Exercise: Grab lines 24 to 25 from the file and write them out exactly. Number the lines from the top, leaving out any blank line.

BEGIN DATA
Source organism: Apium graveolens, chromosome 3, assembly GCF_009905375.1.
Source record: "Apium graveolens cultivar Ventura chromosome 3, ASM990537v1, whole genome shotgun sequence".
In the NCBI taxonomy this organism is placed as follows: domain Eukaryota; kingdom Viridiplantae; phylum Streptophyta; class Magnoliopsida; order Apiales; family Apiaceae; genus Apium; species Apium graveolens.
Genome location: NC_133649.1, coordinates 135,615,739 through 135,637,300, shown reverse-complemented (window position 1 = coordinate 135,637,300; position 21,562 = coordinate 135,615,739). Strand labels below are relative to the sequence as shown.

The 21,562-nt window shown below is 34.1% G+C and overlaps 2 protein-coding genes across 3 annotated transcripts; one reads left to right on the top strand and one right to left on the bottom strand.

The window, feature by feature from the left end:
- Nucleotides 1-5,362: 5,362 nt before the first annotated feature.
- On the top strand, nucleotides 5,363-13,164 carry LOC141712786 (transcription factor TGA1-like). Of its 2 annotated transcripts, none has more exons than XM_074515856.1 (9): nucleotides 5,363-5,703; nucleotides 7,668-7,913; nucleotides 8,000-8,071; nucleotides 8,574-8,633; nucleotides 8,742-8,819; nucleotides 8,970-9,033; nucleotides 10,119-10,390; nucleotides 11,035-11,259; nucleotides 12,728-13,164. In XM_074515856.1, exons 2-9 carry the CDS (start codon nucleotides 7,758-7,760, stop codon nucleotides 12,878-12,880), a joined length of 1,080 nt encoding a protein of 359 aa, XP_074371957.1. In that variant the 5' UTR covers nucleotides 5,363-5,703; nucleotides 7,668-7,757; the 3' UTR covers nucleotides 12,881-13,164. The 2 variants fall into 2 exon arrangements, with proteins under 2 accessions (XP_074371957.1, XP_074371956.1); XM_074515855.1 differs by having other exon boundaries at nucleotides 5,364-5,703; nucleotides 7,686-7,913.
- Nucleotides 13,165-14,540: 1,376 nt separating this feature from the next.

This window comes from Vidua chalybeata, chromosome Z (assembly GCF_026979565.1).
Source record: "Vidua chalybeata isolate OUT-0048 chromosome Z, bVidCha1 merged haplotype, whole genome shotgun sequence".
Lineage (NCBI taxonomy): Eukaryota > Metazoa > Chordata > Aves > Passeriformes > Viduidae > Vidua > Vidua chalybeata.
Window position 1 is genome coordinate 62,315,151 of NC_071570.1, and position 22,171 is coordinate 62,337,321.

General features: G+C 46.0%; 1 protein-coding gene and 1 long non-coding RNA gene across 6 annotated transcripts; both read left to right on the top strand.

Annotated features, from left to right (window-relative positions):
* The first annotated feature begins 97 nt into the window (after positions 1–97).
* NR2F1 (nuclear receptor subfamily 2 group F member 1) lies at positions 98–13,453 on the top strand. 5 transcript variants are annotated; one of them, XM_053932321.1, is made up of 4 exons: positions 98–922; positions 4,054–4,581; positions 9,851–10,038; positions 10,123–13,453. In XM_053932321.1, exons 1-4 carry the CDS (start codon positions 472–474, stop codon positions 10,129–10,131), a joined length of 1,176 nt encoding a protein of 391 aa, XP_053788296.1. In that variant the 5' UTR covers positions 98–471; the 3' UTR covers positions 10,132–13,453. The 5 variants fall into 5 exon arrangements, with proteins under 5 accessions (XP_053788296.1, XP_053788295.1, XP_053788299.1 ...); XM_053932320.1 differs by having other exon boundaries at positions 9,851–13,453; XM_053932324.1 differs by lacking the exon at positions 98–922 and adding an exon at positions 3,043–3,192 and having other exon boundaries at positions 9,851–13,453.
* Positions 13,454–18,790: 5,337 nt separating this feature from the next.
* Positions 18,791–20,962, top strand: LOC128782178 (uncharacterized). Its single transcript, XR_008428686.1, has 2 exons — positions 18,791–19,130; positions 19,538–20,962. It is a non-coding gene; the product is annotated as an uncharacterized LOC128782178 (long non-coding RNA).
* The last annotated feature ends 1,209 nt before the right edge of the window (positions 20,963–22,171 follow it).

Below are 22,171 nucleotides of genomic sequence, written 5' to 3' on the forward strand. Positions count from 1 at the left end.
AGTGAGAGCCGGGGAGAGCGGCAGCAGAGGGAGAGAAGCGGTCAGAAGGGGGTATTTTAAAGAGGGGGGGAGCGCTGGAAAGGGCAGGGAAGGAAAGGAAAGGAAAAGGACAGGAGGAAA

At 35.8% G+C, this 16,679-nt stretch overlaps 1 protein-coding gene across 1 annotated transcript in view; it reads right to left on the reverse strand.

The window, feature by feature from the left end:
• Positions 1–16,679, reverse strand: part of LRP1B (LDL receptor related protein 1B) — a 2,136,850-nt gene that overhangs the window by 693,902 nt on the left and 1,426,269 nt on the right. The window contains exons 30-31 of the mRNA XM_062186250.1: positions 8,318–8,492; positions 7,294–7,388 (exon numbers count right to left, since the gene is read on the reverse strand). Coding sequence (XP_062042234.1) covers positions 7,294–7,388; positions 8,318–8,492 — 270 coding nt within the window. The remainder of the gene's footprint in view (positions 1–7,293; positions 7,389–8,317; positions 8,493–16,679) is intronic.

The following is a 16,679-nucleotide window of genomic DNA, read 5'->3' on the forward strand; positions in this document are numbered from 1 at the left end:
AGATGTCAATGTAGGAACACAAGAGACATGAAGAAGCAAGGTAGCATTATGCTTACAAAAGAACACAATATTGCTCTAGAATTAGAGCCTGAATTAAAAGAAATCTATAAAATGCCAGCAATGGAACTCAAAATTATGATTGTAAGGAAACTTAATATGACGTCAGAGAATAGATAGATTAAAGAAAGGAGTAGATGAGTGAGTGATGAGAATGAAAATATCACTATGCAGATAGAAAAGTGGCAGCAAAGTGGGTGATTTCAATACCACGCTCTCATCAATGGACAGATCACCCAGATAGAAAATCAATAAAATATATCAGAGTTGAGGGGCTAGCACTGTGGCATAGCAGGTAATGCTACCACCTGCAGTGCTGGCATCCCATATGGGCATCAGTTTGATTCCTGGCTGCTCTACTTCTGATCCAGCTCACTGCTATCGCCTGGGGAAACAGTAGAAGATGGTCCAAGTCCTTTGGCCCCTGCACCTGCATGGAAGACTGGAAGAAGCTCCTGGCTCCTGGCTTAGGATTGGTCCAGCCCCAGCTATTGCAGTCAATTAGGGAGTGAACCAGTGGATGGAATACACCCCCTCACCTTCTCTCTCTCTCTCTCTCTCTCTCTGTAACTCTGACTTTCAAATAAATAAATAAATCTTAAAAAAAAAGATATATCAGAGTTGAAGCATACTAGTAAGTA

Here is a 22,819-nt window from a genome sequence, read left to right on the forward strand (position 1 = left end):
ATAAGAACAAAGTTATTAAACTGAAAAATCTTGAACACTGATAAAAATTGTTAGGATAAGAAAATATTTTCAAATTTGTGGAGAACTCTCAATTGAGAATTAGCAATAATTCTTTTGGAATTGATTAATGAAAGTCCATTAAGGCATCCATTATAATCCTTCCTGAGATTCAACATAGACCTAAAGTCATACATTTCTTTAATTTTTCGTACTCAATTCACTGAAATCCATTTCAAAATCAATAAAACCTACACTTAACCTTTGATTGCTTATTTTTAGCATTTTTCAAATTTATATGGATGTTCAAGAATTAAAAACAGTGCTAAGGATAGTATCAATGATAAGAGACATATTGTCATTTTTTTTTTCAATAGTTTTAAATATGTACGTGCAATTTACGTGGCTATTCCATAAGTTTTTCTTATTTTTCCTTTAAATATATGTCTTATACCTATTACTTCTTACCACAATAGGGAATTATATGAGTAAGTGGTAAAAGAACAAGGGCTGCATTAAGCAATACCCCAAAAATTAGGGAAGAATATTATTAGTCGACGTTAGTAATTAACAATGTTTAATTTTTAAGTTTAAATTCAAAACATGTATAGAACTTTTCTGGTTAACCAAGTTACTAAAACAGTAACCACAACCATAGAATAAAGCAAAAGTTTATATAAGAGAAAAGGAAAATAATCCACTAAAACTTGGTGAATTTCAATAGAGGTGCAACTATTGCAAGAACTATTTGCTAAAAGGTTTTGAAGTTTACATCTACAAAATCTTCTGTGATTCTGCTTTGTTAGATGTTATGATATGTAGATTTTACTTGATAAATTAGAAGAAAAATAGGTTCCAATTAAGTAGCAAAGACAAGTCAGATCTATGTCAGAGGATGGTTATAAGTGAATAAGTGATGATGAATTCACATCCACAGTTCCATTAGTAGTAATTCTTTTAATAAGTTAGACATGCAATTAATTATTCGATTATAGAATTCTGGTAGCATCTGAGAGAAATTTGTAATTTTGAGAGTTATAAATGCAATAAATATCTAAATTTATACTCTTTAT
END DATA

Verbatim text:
The window, feature by feature from the left end:
• Positions 1–16,679, reverse strand: part of LRP1B (LDL receptor related protein 1B) — a 2,136,850-nt gene that overhangs the window by 693,902 nt on the left and 1,426,269 nt on the right. The window contains exons 30-31 of the mRNA XM_062186250.1: positions 8,318–8,492; positions 7,294–7,388 (exon numbers count right to left, since the gene is read on the reverse strand). Coding sequence (XP_062042234.1) covers positions 7,294–7,388; positions 8,318–8,492 — 270 coding nt within the window. The remainder of the gene's footprint in view (positions 1–7,293; positions 7,389–8,317; positions 8,493–16,679) is intronic.